Sunscreen, the human mechanism to fight the sun's scorching heat maybe experimented on the atmosphere too.
Harvard researches have suggested that "stratospheric aerosol injection" or solar engineering would be a possible way to counter rising global warming.
“Solar geoengineering – injecting aerosol particles into the stratosphere to reflect away a little inbound sunlight – is being discussed as a way to cool the planet, fast,” explain leading scientists.
Basically, the suggestion is to create a gaseous sunshade for the earth to protect it from rising global temperatures.
While scientists have claimed solar geoengineering to be outlandish and unsettling as it involves technologies used in science-fiction, they have said that such approaches could be realised technically and politically.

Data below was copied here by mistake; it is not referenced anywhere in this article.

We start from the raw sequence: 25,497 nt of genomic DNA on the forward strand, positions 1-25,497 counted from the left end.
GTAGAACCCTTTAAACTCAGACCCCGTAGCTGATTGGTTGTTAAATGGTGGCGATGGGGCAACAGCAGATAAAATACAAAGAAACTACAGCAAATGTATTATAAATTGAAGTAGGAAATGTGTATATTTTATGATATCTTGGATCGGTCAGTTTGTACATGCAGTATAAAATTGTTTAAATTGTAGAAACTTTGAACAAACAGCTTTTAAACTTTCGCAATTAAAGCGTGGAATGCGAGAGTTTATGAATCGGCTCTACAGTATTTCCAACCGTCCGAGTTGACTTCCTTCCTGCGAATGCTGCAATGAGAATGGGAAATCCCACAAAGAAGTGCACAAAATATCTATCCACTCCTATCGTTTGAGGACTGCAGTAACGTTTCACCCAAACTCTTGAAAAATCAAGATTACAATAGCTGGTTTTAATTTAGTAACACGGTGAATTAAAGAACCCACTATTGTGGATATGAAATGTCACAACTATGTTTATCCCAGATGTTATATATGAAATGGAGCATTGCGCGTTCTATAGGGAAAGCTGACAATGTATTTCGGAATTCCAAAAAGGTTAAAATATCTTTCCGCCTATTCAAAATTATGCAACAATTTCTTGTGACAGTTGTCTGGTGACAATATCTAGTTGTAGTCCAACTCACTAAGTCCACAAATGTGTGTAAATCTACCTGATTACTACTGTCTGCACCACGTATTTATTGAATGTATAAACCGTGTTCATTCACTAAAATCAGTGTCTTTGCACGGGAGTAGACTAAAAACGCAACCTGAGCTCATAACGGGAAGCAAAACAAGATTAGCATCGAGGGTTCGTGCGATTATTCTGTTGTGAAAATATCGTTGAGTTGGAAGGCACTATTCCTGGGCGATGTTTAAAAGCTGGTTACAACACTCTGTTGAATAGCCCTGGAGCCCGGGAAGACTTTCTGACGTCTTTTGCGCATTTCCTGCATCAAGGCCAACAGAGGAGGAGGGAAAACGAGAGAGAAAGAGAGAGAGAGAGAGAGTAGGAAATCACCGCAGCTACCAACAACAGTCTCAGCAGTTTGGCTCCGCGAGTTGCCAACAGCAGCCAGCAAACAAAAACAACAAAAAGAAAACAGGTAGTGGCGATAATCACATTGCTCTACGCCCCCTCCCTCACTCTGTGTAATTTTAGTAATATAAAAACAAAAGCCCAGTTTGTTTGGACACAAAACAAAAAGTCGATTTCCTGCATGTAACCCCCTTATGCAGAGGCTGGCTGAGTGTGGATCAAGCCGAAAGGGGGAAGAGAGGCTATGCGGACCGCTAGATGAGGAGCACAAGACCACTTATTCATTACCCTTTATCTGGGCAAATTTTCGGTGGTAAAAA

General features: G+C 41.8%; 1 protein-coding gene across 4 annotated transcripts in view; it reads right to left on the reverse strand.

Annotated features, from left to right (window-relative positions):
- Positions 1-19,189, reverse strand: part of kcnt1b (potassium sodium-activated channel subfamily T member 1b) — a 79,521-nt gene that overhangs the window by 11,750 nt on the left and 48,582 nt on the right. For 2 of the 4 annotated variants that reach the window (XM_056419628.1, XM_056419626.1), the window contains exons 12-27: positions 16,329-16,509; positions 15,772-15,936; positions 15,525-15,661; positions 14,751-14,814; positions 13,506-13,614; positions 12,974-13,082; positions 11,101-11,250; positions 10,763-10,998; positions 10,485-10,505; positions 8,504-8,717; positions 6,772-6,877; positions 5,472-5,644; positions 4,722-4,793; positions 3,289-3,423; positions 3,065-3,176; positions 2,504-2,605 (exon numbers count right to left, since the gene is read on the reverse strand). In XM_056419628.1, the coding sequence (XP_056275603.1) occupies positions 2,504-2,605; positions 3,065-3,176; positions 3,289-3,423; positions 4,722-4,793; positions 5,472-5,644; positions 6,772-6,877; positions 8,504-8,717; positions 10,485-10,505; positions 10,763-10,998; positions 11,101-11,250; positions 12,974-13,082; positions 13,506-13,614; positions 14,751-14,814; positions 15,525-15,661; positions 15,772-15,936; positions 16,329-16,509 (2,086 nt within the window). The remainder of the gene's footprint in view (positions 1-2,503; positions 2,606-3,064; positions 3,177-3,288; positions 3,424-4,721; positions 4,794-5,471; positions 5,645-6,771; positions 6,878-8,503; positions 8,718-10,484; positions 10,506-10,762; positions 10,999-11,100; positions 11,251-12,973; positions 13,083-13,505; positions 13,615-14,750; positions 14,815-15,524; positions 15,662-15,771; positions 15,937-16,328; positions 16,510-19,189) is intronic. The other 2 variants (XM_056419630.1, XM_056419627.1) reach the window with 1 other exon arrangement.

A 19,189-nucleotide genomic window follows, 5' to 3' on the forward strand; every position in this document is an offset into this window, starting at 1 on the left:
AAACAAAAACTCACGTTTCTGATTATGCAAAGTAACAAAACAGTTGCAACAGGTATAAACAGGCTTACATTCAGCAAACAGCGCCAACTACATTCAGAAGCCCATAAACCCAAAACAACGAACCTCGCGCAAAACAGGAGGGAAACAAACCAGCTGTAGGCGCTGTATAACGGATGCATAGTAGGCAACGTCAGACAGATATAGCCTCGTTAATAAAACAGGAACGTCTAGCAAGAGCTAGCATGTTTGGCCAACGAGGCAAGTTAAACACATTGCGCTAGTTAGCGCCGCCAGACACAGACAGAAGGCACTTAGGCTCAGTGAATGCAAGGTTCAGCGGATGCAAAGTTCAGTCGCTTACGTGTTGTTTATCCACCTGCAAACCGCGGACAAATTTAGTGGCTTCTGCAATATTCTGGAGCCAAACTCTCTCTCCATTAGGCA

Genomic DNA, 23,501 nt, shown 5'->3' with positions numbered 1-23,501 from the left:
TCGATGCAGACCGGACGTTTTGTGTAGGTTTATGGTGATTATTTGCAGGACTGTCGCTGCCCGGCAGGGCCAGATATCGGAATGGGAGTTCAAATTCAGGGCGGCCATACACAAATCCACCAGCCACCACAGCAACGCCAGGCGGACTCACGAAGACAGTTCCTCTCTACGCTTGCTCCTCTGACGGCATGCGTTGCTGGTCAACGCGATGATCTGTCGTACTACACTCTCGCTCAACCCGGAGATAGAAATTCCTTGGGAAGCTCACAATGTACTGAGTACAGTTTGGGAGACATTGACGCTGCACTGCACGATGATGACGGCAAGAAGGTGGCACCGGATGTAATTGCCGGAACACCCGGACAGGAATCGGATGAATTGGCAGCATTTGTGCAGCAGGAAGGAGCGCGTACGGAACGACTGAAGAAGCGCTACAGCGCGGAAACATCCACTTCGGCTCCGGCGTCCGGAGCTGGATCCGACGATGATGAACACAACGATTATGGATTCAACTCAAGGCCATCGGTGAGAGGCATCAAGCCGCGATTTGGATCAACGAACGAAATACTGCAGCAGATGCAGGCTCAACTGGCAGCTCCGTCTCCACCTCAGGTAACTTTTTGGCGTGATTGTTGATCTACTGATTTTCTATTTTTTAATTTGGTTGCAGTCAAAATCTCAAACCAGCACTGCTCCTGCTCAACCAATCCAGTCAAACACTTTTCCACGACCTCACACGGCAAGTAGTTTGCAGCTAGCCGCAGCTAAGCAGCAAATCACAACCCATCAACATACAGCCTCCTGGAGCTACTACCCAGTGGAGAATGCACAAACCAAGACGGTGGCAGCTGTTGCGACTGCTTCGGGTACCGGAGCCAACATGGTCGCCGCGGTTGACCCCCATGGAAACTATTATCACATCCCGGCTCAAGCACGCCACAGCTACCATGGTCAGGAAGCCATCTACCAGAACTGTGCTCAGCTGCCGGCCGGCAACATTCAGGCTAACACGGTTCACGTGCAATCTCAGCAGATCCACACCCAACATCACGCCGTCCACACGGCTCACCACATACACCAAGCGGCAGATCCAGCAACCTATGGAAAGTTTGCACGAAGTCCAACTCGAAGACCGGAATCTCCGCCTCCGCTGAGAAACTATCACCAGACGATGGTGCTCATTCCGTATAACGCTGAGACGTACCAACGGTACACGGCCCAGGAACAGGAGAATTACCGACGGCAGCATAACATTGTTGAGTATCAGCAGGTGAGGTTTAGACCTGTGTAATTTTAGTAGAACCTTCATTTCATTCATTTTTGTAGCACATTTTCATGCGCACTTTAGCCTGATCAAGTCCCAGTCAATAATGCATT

"The technique is controversial, and rightly so. It is too early to know what its effects would be: it could be very helpful or very harmful. Developing countries have the most to gain or lose. In our view, they must maintain their climate leadership and play a central part in research and discussions around solar geoengineering," said scientists to Nature magazine.
The process would involve jets lacing the stratosphere with sunlight-blocking particles, and fleets of ships spraying seawater into low-lying clouds to make them whiter and brighter to reflect sunlight, which does paint a future sci-fi adventure major movie houses may foray into.
People have taken to Twitter to either panic over sun shading earth or to promote the sci-fi vision.